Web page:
Learning Strategies for Primary School Students

Introduction

 

Just as children have different learning styles, they also respond differently to various learning strategies. As a parent, you can try one, or a combination of these strategies with your child to help them learn more effectively and retain information better. As American psychiatrist William Glasser found, we learn better in some ways more than others. According to this graphic from Quote Addicts…

 

Yellow graphic with quotes about learning

 

Bearing this in mind, we’ve compiled a list of some of the most effective learning strategies for primary school students.

 

Note Taking

 

A person taking notes

 

Taking notes, either from textbooks, or existing classwork, can be a great way for your child to remember important bits of information. If your child enjoys reading and writing and English, then this may prove an effective learning style for them.

 

Note taking is a skill and the aim isn’t to simply rewrite work. Instead, it should be an exercise in identifying essential information that will be useful to recall at a later date. For younger children who may find taking notes a challenge, picking out important info using a pen or highlighter can be just as effective.

 

Organising Information

 

Every good study plan starts with organisation. By organising their work by subject, topic and sub-topics, your child will be able to access the information they need to study much quicker. The very act of organising information can make a student feel more in control of their learning, seeing as they’re taking direct responsibility for their work. Organising information can also include categorising, arranging by theme and forward planning.

 

It can also be a good idea to organise information physically, i.e. by making sure that your child has space to store their notebooks, folders and other learning materials. A cluttered workspace doesn’t do anyone any favours, so consider investing in some desk organisers and desk tidys for your child’s bedroom.

 

Creating Visual Reminders

 

Screenshot of the Canva website

 

Whereas note-taking and highlighting is primarily a reading-based learning strategy, flashcards, post-it notes and mind maps all make use of visual recognition. If your child is naturally artistic, then creating flashcards with important keywords or formulas on them can be an effective way to help them recall information. Try sticking flashcards or post-it notes around the house and every time your child comes across one, encourage them to explain the keywords or notes in more detail.

 

Likewise, if your child enjoys using computers, they could create visual aids using free software like Canva and Piktochart, or make presentations using free software like SlideShare and YouTube.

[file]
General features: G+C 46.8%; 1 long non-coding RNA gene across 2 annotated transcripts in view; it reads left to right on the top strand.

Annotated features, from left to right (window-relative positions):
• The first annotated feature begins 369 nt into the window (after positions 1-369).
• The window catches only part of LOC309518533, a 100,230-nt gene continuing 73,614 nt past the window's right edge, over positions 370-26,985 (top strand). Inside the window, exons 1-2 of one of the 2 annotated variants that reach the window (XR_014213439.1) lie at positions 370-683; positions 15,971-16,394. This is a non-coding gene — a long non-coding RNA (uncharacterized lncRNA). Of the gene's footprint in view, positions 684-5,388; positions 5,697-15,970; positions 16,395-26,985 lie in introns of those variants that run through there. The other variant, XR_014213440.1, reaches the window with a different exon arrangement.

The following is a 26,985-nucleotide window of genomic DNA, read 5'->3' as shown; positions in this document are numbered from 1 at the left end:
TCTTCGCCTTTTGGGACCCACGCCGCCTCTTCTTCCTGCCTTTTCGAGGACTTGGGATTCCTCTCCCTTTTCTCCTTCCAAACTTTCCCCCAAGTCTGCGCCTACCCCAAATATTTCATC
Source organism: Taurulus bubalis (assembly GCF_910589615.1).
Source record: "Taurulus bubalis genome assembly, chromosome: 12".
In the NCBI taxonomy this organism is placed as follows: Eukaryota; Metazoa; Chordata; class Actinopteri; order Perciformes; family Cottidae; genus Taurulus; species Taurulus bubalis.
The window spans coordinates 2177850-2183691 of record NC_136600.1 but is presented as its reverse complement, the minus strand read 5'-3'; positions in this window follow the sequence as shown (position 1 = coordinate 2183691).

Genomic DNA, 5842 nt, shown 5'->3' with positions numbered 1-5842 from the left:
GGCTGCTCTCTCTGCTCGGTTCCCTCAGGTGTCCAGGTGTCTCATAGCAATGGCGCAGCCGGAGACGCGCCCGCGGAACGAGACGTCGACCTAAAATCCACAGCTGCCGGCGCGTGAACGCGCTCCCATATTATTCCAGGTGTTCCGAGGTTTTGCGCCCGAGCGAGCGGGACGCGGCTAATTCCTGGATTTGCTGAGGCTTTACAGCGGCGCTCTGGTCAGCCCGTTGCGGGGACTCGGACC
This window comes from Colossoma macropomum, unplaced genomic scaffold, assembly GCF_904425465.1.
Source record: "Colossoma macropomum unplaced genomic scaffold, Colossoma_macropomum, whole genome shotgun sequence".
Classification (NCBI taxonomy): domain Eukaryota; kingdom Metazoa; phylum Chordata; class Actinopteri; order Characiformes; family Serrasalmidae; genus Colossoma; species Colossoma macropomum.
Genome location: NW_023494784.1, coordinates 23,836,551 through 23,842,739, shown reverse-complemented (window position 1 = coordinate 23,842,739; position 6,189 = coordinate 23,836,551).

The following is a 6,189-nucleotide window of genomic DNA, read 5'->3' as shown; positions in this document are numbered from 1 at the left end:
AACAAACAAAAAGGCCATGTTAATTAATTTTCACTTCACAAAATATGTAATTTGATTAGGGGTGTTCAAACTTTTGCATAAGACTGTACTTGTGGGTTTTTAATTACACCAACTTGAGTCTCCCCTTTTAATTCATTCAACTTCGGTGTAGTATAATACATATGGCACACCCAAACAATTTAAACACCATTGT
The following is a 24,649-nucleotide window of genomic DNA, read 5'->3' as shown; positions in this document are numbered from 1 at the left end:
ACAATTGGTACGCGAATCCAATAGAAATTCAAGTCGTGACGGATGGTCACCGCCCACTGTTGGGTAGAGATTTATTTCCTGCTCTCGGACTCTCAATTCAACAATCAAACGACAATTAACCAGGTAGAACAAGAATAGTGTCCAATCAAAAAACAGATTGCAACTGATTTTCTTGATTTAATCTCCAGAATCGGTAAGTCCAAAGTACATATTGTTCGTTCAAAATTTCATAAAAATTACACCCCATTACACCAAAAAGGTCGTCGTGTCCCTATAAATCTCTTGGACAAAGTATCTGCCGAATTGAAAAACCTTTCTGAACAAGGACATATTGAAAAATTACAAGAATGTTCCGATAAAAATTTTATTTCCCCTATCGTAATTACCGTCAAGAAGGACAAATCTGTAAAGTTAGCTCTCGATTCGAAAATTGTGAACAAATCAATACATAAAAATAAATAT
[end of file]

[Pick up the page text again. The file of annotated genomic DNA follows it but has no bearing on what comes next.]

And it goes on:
Retrieving Prior Knowledge (Verbally)

 

Seeing as we remember 20% of what we hear and 95% of what we teach someone else, verbally explaining information can be a great way of remembering facts and figures. A good learning strategy to try is asking your child questions from their classwork, or textbooks. Questions like ‘can you tell me more about xyz’, or ‘what do you know about xyz’, will encourage your child to recall information without having any notes to hand.

 

This can also be a great way to identify your child’s strengths and weaknesses. If there are any topic areas that they need to improve in, you can allocate more time to focusing on those in your child’s study plan.

 

A good revision game to try is ‘student as teacher’, where your child stands up as if in front of a class and talks about certain topics as if they were teaching it themselves. This is a particularly effective learning strategy for primary school kids that enjoy drama and acting things out.

 

Mind Mapping

 

A mind map is a visual representation of notes and information, presented in a structured, yet creative way. Sometimes called brainstorming, mind maps can be as detailed as your child likes, connecting thoughts and ideas around one, or several central topics. They can be a great way to organise notes around one larger idea and can improve memory and learning by 15% compared to conventional study techniques.

 

There also a host of free mind mapping software tools out there for kids who prefer to learn with technology. Software like XMind and MindMaple is a great way for your child to combine organisation with creativity.

 

 

Why not try one of these learning strategies for primary school kids as a way of mixing up their revision plan, homework, or studying. What you might find, is that a combination of several learning strategies is the most effective way for your child to retain information.

 

 

 

 

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